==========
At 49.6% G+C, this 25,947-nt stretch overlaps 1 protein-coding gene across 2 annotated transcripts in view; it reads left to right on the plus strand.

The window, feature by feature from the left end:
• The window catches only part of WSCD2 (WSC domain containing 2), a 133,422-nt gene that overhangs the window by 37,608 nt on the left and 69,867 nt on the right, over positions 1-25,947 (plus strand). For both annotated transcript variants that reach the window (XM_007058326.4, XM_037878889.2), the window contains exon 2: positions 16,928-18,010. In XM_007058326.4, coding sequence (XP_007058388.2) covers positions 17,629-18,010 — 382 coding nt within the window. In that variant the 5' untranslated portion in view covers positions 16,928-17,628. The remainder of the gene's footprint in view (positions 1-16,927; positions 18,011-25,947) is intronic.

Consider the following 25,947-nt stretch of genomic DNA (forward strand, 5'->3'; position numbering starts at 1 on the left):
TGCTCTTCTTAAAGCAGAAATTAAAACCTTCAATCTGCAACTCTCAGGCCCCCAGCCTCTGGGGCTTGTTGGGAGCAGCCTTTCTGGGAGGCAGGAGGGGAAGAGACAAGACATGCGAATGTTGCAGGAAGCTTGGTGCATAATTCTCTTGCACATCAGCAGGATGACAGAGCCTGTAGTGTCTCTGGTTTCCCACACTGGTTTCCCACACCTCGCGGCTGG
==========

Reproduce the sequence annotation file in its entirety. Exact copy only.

At 49.6% G+C, this 25,947-nt stretch overlaps 1 protein-coding gene across 2 annotated transcripts in view; it reads left to right on the plus strand.

The window, feature by feature from the left end:
• The window catches only part of WSCD2 (WSC domain containing 2), a 133,422-nt gene that overhangs the window by 37,608 nt on the left and 69,867 nt on the right, over positions 1-25,947 (plus strand). For both annotated transcript variants that reach the window (XM_007058326.4, XM_037878889.2), the window contains exon 2: positions 16,928-18,010. In XM_007058326.4, coding sequence (XP_007058388.2) covers positions 17,629-18,010 — 382 coding nt within the window. In that variant the 5' untranslated portion in view covers positions 16,928-17,628. The remainder of the gene's footprint in view (positions 1-16,927; positions 18,011-25,947) is intronic.

Consider the following 25,947-nt stretch of genomic DNA (forward strand, 5'->3'; position numbering starts at 1 on the left):
TGCTCTTCTTAAAGCAGAAATTAAAACCTTCAATCTGCAACTCTCAGGCCCCCAGCCTCTGGGGCTTGTTGGGAGCAGCCTTTCTGGGAGGCAGGAGGGGAAGAGACAAGACATGCGAATGTTGCAGGAAGCTTGGTGCATAATTCTCTTGCACATCAGCAGGATGACAGAGCCTGTAGTGTCTCTGGTTTCCCACACTGGTTTCCCACACCTCGCGGCTGG